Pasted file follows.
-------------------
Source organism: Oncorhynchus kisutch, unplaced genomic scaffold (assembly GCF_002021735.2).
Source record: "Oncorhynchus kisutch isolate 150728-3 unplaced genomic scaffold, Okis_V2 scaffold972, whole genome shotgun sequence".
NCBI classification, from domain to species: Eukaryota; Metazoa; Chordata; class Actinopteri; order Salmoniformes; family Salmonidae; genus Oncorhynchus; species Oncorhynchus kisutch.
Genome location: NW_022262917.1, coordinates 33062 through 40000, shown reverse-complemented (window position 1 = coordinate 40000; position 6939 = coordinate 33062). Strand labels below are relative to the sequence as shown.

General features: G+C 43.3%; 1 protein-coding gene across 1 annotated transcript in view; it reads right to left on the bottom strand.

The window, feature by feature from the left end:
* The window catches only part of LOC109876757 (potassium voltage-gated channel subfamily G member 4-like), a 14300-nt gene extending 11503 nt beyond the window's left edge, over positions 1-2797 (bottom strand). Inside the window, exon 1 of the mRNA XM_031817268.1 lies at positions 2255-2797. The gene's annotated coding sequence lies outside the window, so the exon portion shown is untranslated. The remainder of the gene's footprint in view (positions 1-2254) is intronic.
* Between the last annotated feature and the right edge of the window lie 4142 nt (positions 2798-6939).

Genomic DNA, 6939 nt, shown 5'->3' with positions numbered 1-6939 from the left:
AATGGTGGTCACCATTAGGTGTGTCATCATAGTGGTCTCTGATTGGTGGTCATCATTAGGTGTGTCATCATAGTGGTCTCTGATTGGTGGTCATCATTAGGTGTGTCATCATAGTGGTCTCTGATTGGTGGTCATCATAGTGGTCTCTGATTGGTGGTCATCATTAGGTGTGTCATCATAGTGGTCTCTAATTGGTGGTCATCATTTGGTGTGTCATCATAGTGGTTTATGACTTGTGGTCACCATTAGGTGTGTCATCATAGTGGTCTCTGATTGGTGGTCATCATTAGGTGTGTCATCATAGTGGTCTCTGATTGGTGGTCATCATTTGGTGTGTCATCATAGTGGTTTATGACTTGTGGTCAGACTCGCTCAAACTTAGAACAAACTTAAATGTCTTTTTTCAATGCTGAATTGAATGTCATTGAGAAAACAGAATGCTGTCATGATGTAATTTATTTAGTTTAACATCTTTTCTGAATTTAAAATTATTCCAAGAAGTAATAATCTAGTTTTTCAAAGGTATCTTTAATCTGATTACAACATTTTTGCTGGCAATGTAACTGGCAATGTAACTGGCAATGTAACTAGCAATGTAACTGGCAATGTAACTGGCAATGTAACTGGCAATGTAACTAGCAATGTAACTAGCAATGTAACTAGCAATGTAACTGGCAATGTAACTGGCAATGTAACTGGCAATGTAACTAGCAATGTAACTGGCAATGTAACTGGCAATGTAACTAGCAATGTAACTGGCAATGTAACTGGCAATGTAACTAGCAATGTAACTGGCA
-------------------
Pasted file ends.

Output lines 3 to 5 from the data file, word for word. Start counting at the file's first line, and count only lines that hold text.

NCBI classification, from domain to species: Eukaryota; Metazoa; Chordata; class Actinopteri; order Salmoniformes; family Salmonidae; genus Oncorhynchus; species Oncorhynchus kisutch.
Genome location: NW_022262917.1, coordinates 33062 through 40000, shown reverse-complemented (window position 1 = coordinate 40000; position 6939 = coordinate 33062). Strand labels below are relative to the sequence as shown.

General features: G+C 43.3%; 1 protein-coding gene across 1 annotated transcript in view; it reads right to left on the bottom strand.